I pulled out the plug--a big, industrial plug. Heroes League HQ had been designed with the assumption that you never knew where you might need a high voltage connector.

Well, okay… I tried to pull out the plug and it didn’t come. It was a twist-lock plug so I had to twist the thing first. After that, it really did come out.

The hum stopped.

“Is he still alive?” I began to walk toward the “Power Impregnator,” intending to undo the straps, but Daniel waved me away.

“He’s alive,” he said. The straps undid themselves and Vaughn’s body floated out of the chair, landing on the dusty, olive green carpet.

Vaughn moaned and one of his eyes flickered open for a moment. A bluish-white spark ran across it.

I suppose I should describe Vaughn.  He’s shorter than I am and cultivates what I’d describe as the “sensitive bad boy look.” Think black leather jacket, shoulder length hair and one earring. I’m told by reliable sources (well, Cassie) that he’s good looking, but I don’t see it myself.

On the other hand, no one’s at their best lying on a dusty floor, face awash in sweat and tears.

“Okay,” I said, “what do you think we ought to do with him?”

Daniel looked down at Vaughn’s body. “I don’t know.”

I knew why he didn’t know. Red Lightning had originally just been an inventor type with a poor way with words, fighting crime while saying things like, “I will stop you in the name of TRUTH and JUSTICE,” and crap like that. Beyond his “Power Elixir” and the abilities it gave him (flinging lightning short distances and a little bit of added strength), he didn’t have powers to speak of.

After being zapped by the “Power Impregnator,” his lightning power went from being little more than a taser to being capable of destroying small buildings. Physically he became considerably stronger and tougher than a normal person. Plus, he could fly.

Between that, his insanity, and his drug addicted, superpowered goons, he gave the League a hellish five year run as a supervillain.

After Red Lightning died, opinion was split as to whether it was the Power Impregnator, years of homebrewed drug use in the form of the Power Elixir, or simply native craziness that ultimately caused him to go bad.

Paranoid vigilante types in the superhero community would argue that we should kill Vaughn now and save everyone trouble later.

“We should take him home,” I said.

Daniel didn’t say anything. His face showed no expression.

“Daniel,” I said. “Hey? You there?”

“What? Sorry. I was trying to run through a few possibilities. I don’t sense any possibility that he’ll die from this. There is some kind of danger connected with him, but it’s not big… and not immediate. So yeah, we should take him home.”

“As superheroes or as ourselves? Personally, I favor being heroes. That way his mom won’t ask us as many ques—oh no…”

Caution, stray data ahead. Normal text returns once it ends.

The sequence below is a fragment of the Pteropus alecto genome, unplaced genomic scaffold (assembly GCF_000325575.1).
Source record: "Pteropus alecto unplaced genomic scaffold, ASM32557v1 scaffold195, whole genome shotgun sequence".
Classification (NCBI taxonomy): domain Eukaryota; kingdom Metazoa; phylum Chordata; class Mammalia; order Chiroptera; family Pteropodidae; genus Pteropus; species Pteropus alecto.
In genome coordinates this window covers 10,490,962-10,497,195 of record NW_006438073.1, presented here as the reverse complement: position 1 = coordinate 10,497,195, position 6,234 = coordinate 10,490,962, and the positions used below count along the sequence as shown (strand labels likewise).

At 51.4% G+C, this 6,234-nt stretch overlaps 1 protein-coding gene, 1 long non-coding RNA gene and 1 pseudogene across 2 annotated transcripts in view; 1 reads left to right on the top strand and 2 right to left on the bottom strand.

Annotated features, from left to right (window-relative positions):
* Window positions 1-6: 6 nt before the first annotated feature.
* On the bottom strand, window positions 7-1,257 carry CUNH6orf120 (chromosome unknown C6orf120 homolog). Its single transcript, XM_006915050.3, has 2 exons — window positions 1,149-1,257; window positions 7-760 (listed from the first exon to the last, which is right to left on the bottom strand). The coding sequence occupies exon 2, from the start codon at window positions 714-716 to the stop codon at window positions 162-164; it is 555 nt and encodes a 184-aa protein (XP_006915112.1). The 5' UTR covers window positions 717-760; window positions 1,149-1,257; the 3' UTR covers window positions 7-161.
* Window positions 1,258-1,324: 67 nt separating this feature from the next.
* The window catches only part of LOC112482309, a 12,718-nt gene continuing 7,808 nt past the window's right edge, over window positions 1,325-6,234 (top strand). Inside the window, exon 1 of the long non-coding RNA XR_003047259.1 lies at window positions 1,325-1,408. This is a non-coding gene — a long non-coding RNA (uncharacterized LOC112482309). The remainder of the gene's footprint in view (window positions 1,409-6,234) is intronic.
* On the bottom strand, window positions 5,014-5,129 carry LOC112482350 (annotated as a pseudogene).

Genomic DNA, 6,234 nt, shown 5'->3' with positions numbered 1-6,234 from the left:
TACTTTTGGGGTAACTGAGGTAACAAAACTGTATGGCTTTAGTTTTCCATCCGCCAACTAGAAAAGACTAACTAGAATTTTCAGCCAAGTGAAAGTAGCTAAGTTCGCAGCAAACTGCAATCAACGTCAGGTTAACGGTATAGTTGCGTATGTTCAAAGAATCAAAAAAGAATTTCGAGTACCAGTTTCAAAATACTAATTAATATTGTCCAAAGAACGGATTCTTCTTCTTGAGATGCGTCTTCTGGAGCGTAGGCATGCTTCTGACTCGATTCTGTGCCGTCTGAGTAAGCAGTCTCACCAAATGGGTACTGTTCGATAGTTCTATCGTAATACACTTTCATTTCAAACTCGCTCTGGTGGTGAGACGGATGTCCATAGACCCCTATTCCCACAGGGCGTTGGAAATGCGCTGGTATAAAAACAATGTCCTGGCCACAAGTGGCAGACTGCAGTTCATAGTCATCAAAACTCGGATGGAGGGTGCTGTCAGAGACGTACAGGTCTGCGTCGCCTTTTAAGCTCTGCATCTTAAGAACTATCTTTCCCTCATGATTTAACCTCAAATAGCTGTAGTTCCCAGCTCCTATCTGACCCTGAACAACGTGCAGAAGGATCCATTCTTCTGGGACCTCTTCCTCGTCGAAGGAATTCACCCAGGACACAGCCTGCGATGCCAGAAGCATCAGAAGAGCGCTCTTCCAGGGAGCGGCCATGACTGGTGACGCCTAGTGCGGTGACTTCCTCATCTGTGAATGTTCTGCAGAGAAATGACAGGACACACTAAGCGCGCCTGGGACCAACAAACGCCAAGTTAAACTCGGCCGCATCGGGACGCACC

My suit has a line of readouts at the top of my vision inside the helmet. When I’m flying I can find out air pressure, altitude, speed and few other things--including the time. Just then the clock began blinking red. It was 10:55 PM—five minutes before curfew.

Or to put it another way, five minutes before I got grounded for neither making curfew nor informing my parents why.

My suit had a phone, but since I didn’t want to show up on the caller ID as “Grand Lakes Heroes League,” I took off my helmet and ran to the lab for my cell phone.

I began to call home, but remembered that I was in a concrete bunker a couple hundred feet below the ground. This does not do wonders for cell phone reception.

I ran to the elevator, shot up to Grandpa’s lab in the bungalow, and phoned home.

My Dad answered the phone. “Hello, Nick.”

In the background, I could hear an announcer and cheering crowds, leaving me to wonder which version of ESPN he was watching.

“Dad,” I said, “Something kind of bad just happened. Daniel and I were at Grandpa’s house… um… studying and we were just about to leave when we found Vaughn… Do you remember Vaughn? He was sleeping on the front doorstep. Would you mind driving him home?”

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About the author


Bio: Jim Zoetewey grew up in Holland, Michigan, near where L Frank Baum wrote The Wizard of Oz and other books in that series. Admittedly, Baum moved away more than sixty years before Jim was even born, but it's still kind of cool. Jim didn't attain his goal of never leaving school, but did prolong his stay as long as possible. He majored in religion and sociology at Hope College, gaining enough credits to obtain minors in ancient civilizations and creative writing—had he thought to submit applications to the relevant departments. He attended Western Theological Seminary for two years. He followed that up by getting a masters degree in sociology at Western Michigan University. Once out of school, he took up the most logical occupation for someone with his educational background: web developer and technical support. Simultaneously, he finished all but three credits of a masters in Information Systems, a degree that's actually relevant to his field. He's still not done. In the meantime, he's been writing stories about superheroes and posting them online at He's still not sure whether that was a good idea, but continues to do it anyway. He's also not sure why he's writing this in the third person, but he's never seen an author bio written in first person and doesn't want to rock the boat.

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